Monday, June 25, 2012

The Role of Group Dynamics in Bullying

There has been a lot of news coverage this week about a viral video of a group of middle school boys verbally harassing their bus monitor, including cruel comments about her weight, age, and the fact she shed tears in reaction to their comments.

Reactions from the public have been split between vilifying the boys, and collecting donations for the bus monitor. In fact, the boys have reportedly received their share of cruel comments in return, including death threats. One of their fathers appeared on the news, stating that he had not raised his son that way, and planned to take the child to therapy to figure out whether there was something more serious going on with him. A clinician who had not met the boys also got on the news talking about sociopathy.

However, before we pathologize these boys (and possibly create a self-fulfilling prophecy), I'd like to encourage everyone to slow down a bit, and not rush to judgment. Yes, the boys certainly did something wrong, and certainly should have known better. However, their behavior needn't be attributed to sociopathy. In fact, it seems much more likely that the boys were demonstrating a perfectly normal, albeit negative in this case, function of a social group.

Please don't mistake this for condoning their behavior, but let's use it as a learning opportunity for all of us - after all, the public exhibited a similar group dynamic against the boys in retaliation! Here is how I understand it:

In social groups, people are motivated to conform to the group's behavior - in other words, each individual adapts his or her behavior to more closely match that of other group members. We all do this, for a variety of reasons: we want to fit in, be liked, or at least not actively disliked; we want to be right (and assume the rest of the group is right); we want to belong - experience ourselves and be experienced by others as part of the group. The pressure to conform is quite powerful. For example, in one research study, Dr. Asch put one participant into a group of confederates (i.e., people helping the researcher, but unidentified to participants as such). Then he showed the group a line, and asked which of three other lines was the same length. It wasn't one of those optical illusions - it was supposed to be obvious which answer was correct, but the confederates intentionally gave an incorrect answer. 76% of participants agreed with the wrong answer at least once, and on average participants conformed with the group about a third of the time. And this was with adults - the pressure to conform, as we know, is much greater for young adolescents!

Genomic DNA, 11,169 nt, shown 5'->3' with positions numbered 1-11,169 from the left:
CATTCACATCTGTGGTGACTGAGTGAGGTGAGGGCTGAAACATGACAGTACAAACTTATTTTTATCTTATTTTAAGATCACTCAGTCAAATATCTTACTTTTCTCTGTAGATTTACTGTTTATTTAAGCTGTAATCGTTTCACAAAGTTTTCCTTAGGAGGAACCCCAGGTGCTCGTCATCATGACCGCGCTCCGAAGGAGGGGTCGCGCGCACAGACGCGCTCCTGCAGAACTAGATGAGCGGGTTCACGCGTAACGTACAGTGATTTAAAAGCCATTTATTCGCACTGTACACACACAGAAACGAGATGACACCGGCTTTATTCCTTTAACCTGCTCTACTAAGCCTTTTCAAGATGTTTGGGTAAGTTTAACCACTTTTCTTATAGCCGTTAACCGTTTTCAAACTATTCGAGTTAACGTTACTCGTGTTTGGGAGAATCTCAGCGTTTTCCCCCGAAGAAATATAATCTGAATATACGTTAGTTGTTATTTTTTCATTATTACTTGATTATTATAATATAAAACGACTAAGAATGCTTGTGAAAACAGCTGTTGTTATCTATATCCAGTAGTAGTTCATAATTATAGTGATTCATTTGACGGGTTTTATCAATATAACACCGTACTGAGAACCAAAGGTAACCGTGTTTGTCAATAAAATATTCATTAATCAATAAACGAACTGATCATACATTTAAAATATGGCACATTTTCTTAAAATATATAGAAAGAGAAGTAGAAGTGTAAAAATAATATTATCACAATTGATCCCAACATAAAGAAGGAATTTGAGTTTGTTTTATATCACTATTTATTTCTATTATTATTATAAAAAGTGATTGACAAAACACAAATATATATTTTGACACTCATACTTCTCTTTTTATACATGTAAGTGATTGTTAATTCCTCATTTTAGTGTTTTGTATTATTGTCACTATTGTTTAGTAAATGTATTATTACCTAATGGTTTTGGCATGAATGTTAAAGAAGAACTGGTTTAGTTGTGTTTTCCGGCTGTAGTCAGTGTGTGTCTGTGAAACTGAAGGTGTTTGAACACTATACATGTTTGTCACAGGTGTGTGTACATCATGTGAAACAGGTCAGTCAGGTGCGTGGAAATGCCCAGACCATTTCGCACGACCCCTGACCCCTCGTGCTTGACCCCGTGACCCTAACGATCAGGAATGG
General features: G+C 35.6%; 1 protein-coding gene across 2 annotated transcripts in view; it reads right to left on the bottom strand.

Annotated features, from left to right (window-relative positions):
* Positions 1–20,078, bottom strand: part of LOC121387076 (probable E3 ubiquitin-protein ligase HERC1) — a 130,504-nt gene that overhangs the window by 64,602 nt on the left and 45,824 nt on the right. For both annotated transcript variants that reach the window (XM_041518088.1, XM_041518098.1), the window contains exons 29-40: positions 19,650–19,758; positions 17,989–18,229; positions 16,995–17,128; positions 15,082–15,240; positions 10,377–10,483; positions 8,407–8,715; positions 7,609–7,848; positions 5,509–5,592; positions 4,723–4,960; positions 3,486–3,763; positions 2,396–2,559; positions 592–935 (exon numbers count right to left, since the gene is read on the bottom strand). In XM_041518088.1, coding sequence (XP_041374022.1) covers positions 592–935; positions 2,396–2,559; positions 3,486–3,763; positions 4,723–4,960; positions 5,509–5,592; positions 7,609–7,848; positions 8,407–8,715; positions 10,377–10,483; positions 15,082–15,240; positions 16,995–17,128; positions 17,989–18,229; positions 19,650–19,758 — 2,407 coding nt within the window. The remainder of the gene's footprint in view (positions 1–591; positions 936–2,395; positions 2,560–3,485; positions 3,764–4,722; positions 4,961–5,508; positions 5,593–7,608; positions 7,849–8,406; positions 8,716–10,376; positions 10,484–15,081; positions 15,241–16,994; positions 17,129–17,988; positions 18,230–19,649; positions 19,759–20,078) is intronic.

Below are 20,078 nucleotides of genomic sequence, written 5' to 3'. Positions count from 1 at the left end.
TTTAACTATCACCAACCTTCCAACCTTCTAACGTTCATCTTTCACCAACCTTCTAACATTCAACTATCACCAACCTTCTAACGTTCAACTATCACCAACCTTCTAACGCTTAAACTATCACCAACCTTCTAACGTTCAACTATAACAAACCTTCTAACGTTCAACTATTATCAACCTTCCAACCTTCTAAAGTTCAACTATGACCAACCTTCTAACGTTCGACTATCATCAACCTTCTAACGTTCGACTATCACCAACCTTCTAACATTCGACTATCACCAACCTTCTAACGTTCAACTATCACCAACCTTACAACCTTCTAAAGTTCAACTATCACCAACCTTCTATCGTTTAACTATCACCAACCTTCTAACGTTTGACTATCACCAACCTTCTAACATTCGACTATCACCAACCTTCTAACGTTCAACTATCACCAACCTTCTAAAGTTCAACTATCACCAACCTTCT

Sometimes this (natural) conformity leads us in positive directions, and sometimes it leads us in negative directions. What would cause it to be negative (such as group bullying)? There are various theories on what may contribute. In an earlier post on hazing, I described some possible influences, such as groupthink, and social roles. Other factors include group contagion (one person has a negative idea/impulse, which s/he may or may not consider acceptable individually, and others in the group go along with it, which validates it as acceptable to everyone), and deindividuation (people lose their sense of separate from the group, and therefore their independent evaluation of group behavior).

Add to this the boys' developmental stage, which often includes challenging the authority of adults, and I imagine the scenario thus: Somebody says something disrespectful, but not all-out mean. The bus monitor does not respond (perhaps trying to avoid reinforcing the behavior through a response). When the first boy "gets away with " being disrespectful, some other boy wants to look cool/conform, and says something a little more disrespectful. Peers reinforce the behavior by laughing, gasping, whatever - and so it continues to escalate. Each of them probably had at least one moment of thinking "this is wrong," but it was likely followed by thinking "everyone else is doing it, so maybe it's not wrong," or "if I don't at least laugh along, they're going to think I'm a loser; maybe they'll even do the same thing to me!"
I bet most of us have been in situations that felt like this - gone along with something we suspected was a bad idea. So, let's have a little compassion. Let's not use groupthink and anonymity to lash out against these children. Let's teach them, and others, that you don't always have to "go along to get along."That you can't check your moral compass at the door when you enter a group. And that we (as a group) should respect courage rather than conformity...but sometimes we don't.

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